State v. Foley

Annotate this Case

443 A.2d 452 (1982)

STATE of Vermont v. John F. FOLEY.

No. 148-81.

Supreme Court of Vermont.

February 2, 1982.

Robert V. Simpson, Jr., Chittenden County Deputy State's Atty., Burlington, for plaintiff.

Jeffrey Brian Miller, Burlington, for defendant.


HILL, Justice.

The defendant John Foley was charged with two counts of obtaining money by false pretenses in violation of 13 V.S.A. § 2002. The gist of the charges was that the defendant had twice issued bad checks. The defendant moved to dismiss on the ground that the bad check statute, 13 V.S.A. § 2022, had impliedly repealed the false pretenses statute for cases involving a theft by check. The Chittenden District Court denied the motion, and certified the *453 following question for an interlocutory appeal under V.R.A.P. 5(b): "Did the Vermont Legislature repeal by implication the false token statute, 13 V.S.A. § 2002, when it enacted the bad check statute, 13 V.S.A. § 2022, where the vehicle of the fraud is a check?"

We answer the certified question in the negative.

There are two tests for determining if a subsequent enactment impliedly repeals a statute. Repeal is implied if the statutes "`are so far repugnant that they cannot stand together,'" or "`the later act covers the whole subject of the former and plainly shows that it was intended as a substitute therefor.'" State v. Watson, 138 Vt. 276, 279, 413 A.2d 806, 807 (1980) (quoting Troy Conference Academy v. Town of Poultney, 115 Vt. 480, 485, 66 A.2d 2, 5 (1949)). There is a presumption against implied repeal, which is grounded in judicial respect for the ultimate authority of the legislature over lawmaking. See 1A C. Sands, Statutes and Statutory Construction § 23.10 (1972) (rev. 4th ed. of Sutherland's Statutory Construction). This presumption can be overcome, however, if either part of the test outlined in State v. Watson, supra, is satisfied. The appellant argues for repeal, asserting that the bad check act is both repugnant to the false pretenses act, and, as applied to thefts by check, incorporates the false pretenses act. Since the latter enactment controls in any conflict, see Town of Bennington v. Vail, 117 Vt. 395, 399, 92 A.2d 467, 469 (1952), he argues that the false pretenses charges must be dismissed, as the alleged misconduct should have been prosecuted under the bad checks act.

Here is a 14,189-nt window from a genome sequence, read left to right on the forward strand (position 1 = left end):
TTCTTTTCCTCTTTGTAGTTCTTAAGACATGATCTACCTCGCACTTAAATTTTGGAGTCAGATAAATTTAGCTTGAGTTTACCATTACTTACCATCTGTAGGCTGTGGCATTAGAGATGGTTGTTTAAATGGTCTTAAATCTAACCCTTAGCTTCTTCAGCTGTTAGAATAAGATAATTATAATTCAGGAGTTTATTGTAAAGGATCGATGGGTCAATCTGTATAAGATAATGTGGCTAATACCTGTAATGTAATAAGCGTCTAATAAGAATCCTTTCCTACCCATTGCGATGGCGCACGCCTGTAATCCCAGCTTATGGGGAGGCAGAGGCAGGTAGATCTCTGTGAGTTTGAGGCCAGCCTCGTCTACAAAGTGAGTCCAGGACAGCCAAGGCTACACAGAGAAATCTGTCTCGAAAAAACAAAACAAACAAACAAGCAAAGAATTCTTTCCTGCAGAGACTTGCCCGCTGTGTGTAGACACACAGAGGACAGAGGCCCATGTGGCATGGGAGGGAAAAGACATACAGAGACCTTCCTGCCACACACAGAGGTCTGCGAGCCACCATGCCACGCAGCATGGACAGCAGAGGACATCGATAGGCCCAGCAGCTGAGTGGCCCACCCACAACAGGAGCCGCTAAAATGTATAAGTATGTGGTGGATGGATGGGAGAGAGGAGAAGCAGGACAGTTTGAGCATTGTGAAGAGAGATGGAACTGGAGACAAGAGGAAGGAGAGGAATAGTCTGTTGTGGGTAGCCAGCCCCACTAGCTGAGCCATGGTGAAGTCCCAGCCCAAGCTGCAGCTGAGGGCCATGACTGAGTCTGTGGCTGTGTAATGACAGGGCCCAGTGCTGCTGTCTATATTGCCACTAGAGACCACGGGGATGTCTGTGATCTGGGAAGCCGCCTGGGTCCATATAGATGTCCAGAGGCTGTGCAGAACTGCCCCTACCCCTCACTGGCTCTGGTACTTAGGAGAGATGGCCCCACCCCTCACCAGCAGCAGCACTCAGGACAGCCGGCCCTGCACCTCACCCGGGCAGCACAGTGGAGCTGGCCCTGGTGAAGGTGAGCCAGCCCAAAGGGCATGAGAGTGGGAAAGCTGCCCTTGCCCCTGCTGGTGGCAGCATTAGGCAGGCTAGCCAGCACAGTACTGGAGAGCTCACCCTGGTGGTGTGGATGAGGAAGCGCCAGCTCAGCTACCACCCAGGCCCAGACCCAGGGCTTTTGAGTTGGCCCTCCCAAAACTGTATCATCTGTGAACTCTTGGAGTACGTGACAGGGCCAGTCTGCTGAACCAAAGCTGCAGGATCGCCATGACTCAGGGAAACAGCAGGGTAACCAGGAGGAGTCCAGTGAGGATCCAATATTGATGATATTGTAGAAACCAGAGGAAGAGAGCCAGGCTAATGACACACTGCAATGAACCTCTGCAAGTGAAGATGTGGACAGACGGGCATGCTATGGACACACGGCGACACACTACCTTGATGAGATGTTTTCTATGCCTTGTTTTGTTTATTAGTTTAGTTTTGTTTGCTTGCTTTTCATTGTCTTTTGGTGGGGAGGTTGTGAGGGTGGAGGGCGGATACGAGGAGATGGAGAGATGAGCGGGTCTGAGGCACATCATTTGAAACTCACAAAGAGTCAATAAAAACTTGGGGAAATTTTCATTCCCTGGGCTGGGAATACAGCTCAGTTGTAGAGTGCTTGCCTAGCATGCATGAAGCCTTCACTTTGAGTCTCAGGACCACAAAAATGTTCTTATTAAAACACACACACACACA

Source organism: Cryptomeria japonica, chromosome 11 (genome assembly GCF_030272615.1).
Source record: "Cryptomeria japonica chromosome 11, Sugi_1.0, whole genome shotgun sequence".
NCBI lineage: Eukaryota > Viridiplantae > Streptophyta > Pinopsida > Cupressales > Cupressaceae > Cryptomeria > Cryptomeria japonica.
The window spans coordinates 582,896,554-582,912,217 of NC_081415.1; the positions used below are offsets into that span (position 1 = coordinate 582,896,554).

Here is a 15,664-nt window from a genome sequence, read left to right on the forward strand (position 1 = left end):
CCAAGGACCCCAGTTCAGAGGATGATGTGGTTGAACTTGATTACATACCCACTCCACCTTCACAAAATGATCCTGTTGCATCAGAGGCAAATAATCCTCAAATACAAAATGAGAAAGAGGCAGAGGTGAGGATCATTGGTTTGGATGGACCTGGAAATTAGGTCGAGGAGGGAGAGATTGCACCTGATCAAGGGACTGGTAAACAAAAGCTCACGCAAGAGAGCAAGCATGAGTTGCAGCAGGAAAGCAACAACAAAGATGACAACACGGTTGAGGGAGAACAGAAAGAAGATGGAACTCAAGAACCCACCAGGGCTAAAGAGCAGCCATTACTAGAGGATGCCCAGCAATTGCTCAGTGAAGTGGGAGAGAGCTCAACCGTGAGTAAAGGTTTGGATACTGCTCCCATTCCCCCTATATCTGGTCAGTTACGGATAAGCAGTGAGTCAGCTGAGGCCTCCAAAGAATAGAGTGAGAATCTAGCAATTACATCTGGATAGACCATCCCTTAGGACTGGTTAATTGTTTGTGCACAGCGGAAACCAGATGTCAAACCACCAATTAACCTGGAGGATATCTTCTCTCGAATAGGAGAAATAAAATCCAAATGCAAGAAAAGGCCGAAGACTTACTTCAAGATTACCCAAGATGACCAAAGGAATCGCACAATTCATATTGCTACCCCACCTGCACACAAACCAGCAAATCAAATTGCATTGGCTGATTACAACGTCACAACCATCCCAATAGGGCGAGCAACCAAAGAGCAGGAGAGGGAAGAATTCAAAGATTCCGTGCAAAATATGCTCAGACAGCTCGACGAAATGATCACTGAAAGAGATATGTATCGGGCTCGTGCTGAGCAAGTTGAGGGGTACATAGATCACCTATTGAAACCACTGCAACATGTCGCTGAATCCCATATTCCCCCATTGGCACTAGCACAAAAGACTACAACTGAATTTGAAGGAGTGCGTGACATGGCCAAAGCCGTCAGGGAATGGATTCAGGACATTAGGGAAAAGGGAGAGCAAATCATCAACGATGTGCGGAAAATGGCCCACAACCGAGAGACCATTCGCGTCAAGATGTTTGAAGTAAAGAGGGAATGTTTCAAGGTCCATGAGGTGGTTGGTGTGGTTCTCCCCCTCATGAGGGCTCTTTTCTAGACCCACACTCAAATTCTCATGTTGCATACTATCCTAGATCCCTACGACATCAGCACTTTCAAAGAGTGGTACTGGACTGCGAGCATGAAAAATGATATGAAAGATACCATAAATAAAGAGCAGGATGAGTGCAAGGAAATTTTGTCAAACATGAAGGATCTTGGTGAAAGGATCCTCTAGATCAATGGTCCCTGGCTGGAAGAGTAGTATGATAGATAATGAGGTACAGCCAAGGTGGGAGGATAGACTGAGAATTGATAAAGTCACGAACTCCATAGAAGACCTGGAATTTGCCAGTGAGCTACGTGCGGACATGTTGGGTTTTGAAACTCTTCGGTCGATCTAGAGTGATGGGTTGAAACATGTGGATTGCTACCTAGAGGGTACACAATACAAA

State v. Watson, supra, requires a comparison of the two statutes. There are three elements to the false pretenses offense.[1] First, the defendant must act with the intent to defraud. Second, he or she must use a fraudulent device or artifice, such as a bad check. See 13 V.S.A. § 2003. Third, the offender must actually obtain money or property with a value in excess of $25.00. See State v. Zeisner, 133 Vt. 375, 376-77, 340 A.2d 69, 70 (1975). The offense carries a penalty of ten years imprisonment or a $1,000.00 fine.

The bad check offense[2], derived from the Model Penal Code, has two elements. See American Law Institute, Model Penal Code and Commentaries, Part II, §§ 220.1 to 230.5, at § 224.5 (1980) (Official Draft and Revised Comments) (hereinafter Model Penal Code). First, the offender must issue or pass a check. Second, at the same time he or she must have knowledge that the check will not be paid. Knowledge may be presumed if the offender drew the check on a fictitious account, or failed to provide sufficient funds to pay the check within ten days of notice of dishonor. The offense is punishable by a year in prison, a $1,000.00 fine, or both. See 13 V.S.A. § 2022.

Careful scrutiny reveals that the elements of the respective offenses differ under the two statutes. Conviction for false pretenses requires proof of intent to defraud, while mere knowledge suffices for the bad check crime. One must actually obtain property to be convicted for false *454 pretenses, which is not a requirement under the bad check statute. In addition, there are permissive presumptions for finding criminal intent under the bad check statute which are unavailable under the false pretenses act.